Subject: Re: Open letter to those who believe in a right to free software
From: Richard Stallman <rms@gnu.org>
Date: Tue, 9 Nov 1999 10:57:58 -0700 (MST)

	SJT> (Note that Richard is wrong about his small subpopulation
	SJT> hypothesis; it is quite possible for the behavior of small
	SJT> subpopulations to affect the whole in economic models.

What I said is that you cannot measure the small subpopulation through
a statistical survey of behavior.  When you were asked how you would
determine people's preferences, you said "Just measure them."  As if
to imply that that is trivial.

You can measure a statistical aggregate of people's preferences, and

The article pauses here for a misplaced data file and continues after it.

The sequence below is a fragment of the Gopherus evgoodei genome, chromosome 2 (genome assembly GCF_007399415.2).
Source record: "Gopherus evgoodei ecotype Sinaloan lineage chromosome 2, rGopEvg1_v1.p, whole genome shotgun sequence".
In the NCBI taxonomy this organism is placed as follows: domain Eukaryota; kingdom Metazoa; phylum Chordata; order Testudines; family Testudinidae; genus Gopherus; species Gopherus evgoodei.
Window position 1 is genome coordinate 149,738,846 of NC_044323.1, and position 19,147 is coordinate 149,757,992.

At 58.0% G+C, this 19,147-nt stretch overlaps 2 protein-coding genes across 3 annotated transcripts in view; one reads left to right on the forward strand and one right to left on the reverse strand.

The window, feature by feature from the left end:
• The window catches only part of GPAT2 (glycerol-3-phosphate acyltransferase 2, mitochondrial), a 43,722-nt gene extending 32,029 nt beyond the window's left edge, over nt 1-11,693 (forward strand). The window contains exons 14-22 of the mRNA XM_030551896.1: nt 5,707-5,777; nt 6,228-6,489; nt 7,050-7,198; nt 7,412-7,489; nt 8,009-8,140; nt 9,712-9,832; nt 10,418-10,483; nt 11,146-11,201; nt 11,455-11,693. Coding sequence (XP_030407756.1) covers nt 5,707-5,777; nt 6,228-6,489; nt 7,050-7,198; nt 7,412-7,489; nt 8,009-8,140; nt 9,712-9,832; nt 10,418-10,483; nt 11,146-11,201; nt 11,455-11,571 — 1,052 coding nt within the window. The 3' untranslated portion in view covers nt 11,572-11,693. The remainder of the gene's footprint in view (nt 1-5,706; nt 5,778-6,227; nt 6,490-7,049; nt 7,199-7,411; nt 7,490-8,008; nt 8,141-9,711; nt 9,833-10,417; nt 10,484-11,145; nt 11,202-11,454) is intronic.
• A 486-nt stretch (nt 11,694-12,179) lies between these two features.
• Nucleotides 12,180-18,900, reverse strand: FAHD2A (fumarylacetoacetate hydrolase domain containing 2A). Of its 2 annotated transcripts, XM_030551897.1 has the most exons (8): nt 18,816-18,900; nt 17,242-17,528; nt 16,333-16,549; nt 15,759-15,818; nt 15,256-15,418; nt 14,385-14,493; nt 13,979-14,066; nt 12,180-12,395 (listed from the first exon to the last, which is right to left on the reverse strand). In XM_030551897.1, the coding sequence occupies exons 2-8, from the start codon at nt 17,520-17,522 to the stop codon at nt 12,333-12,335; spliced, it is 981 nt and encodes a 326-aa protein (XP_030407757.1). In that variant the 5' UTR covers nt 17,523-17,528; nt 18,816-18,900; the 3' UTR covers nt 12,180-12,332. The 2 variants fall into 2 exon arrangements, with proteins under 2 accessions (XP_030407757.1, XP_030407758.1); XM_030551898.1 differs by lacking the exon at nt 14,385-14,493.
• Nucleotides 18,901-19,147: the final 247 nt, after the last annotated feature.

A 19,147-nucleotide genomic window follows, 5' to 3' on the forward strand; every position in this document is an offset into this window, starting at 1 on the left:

that is good enough to answer some kinds of questions.  But realistic
feasible statistical surveys of prefernces in 1983 would not have
enabled you to tell whether a free operating system would be developed
within ten years.  The difference between the actual world where this
happened, and an alternate world where it would not have happened, was
just a few people, too few to show up in a survey.

Despite that, the model may shed some light on some aspects of trains
of events.  I agree that such a model can have some rational interest
as a simulation, for those who understand that it is just an
approximate simulation of some aspects of reality and does not capture
all of it.

My main concern is that discussion of such models tends to lead people
to accept the models' premises as more than just approximately true.